Although the UK financial sector may lose access to the Single Market as early as 31 December 2020, the EU and the UK seem miles away from a common agreement on the regulation of cross-border EU/UK financial services. One possible solution to avoid market fragmentation is to use the EU’s equivalence regime: on the basis of a European Commission decision, the UK financial sector could continue to provide certain financial services to EU clients.
The present policy brief analyses recent legislative reforms to the EU equivalence regime, and investigates to what extent equivalence is fit for the purpose of promoting EU financial stability (and competitive financial markets) in the post-Brexit context. The analysis shows that the relationship between equivalence and EU financial stability is not clear, as the former brings both benefits and shortcomings to the latter. On one hand, equivalence disincentivises UK financial institutions to relocate in the EU, forcing EU supervisory authorities to heavily rely on UK regulators to identify and manage systemic risks. On the other hand, equivalence can also be employed by the EU to influence UK financial rule-making and, following recent reforms, to supervise UK financial institutions providing services to EU clients.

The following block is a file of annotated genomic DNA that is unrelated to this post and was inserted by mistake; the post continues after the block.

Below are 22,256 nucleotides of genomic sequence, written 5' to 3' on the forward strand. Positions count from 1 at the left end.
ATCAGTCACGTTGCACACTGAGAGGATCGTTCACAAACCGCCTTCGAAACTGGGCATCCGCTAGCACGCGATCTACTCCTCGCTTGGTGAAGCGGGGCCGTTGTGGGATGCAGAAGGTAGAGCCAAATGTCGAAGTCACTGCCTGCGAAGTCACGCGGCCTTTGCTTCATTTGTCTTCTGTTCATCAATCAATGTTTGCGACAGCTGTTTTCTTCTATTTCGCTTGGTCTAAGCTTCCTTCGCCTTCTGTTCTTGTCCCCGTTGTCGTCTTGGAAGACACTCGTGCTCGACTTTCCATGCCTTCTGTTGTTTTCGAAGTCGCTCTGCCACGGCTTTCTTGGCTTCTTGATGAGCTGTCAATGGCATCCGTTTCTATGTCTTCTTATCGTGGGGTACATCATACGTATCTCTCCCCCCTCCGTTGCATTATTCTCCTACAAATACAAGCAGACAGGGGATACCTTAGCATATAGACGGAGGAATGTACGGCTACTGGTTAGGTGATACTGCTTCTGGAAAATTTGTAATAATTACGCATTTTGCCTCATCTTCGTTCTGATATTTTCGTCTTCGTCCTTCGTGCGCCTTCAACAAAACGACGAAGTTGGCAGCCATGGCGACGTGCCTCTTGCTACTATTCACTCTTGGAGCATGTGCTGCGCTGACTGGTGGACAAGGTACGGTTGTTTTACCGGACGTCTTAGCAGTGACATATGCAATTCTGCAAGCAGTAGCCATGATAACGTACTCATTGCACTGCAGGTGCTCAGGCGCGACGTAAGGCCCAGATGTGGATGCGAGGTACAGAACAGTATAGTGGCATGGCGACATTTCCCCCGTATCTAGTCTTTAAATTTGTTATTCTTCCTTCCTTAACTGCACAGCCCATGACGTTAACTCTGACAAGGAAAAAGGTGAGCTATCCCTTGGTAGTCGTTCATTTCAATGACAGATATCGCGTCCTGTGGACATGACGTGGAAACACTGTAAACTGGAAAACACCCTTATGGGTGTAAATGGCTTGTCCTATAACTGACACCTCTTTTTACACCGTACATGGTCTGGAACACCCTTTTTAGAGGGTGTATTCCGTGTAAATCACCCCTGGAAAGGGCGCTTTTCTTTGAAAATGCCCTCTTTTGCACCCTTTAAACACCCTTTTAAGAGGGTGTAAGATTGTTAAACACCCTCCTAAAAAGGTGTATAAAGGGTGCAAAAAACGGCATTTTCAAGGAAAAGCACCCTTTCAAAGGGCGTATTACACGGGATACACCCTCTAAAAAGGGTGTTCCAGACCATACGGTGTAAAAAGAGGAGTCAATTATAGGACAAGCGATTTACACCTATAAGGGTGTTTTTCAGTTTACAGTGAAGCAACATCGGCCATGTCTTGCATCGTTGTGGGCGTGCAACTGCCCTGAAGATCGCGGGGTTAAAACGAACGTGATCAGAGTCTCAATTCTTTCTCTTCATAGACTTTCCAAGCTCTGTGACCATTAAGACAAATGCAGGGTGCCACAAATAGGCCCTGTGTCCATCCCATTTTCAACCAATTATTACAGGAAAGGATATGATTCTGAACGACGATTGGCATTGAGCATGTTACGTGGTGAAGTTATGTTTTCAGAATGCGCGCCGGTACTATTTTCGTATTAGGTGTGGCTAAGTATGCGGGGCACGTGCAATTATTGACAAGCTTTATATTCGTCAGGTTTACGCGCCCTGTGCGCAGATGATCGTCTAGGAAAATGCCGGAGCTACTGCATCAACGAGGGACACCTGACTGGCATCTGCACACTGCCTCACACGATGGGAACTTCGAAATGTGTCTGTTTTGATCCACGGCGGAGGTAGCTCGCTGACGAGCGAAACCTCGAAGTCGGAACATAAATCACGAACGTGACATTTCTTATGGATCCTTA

The author argues that it is time for a wide-ranging reform of the EU equivalence regime, replacing the patchwork of different regulatory requirements and supervisory procedures with a single, coherent framework for all the regulated activities covered by equivalence. This would increase the international competitiveness of the Single Market for financial services, provide third country institutions with a single point of access and strengthen the supervisory powers of the ESAs and the ECB.
Francesco Pennesi is Marie Skłodowska-Curie Early Stage Researcher at the Horizon 2020 EUTIP-ITN project of the Erasmus University Rotterdam. At the time of drafting this report he was a Visiting Researcher at ECMI.
Read this ECMI Policy Brief here.